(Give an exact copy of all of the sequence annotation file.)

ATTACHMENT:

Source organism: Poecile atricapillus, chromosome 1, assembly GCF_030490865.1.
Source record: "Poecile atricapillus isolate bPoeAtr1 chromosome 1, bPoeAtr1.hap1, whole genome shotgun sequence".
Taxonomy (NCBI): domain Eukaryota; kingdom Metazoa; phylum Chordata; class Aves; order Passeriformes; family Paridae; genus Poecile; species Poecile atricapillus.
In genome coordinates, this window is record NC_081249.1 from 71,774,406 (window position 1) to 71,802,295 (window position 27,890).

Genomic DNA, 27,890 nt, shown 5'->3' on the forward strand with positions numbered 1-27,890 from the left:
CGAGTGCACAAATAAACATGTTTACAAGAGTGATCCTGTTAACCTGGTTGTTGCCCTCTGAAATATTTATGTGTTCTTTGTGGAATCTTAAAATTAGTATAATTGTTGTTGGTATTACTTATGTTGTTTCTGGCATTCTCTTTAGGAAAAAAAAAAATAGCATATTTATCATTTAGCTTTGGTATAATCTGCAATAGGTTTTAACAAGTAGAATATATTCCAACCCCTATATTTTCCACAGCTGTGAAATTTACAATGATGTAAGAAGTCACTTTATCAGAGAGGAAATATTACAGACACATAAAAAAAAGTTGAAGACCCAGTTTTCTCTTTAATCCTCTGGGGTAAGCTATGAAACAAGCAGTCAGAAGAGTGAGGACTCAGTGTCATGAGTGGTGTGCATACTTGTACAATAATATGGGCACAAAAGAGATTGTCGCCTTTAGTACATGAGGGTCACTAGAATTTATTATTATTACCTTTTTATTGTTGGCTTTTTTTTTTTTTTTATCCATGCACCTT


Source organism: Poecile atricapillus, chromosome 1, assembly GCF_030490865.1.
Source record: "Poecile atricapillus isolate bPoeAtr1 chromosome 1, bPoeAtr1.hap1, whole genome shotgun sequence".
Taxonomy (NCBI): domain Eukaryota; kingdom Metazoa; phylum Chordata; class Aves; order Passeriformes; family Paridae; genus Poecile; species Poecile atricapillus.
In genome coordinates, this window is record NC_081249.1 from 71,774,406 (window position 1) to 71,802,295 (window position 27,890).

Genomic DNA, 27,890 nt, shown 5'->3' on the forward strand with positions numbered 1-27,890 from the left:
CGAGTGCACAAATAAACATGTTTACAAGAGTGATCCTGTTAACCTGGTTGTTGCCCTCTGAAATATTTATGTGTTCTTTGTGGAATCTTAAAATTAGTATAATTGTTGTTGGTATTACTTATGTTGTTTCTGGCATTCTCTTTAGGAAAAAAAAAAATAGCATATTTATCATTTAGCTTTGGTATAATCTGCAATAGGTTTTAACAAGTAGAATATATTCCAACCCCTATATTTTCCACAGCTGTGAAATTTACAATGATGTAAGAAGTCACTTTATCAGAGAGGAAATATTACAGACACATAAAAAAAAGTTGAAGACCCAGTTTTCTCTTTAATCCTCTGGGGTAAGCTATGAAACAAGCAGTCAGAAGAGTGAGGACTCAGTGTCATGAGTGGTGTGCATACTTGTACAATAATATGGGCACAAAAGAGATTGTCGCCTTTAGTACATGAGGGTCACTAGAATTTATTATTATTACCTTTTTATTGTTGGCTTTTTTTTTTTTTTTATCCATGCACCTT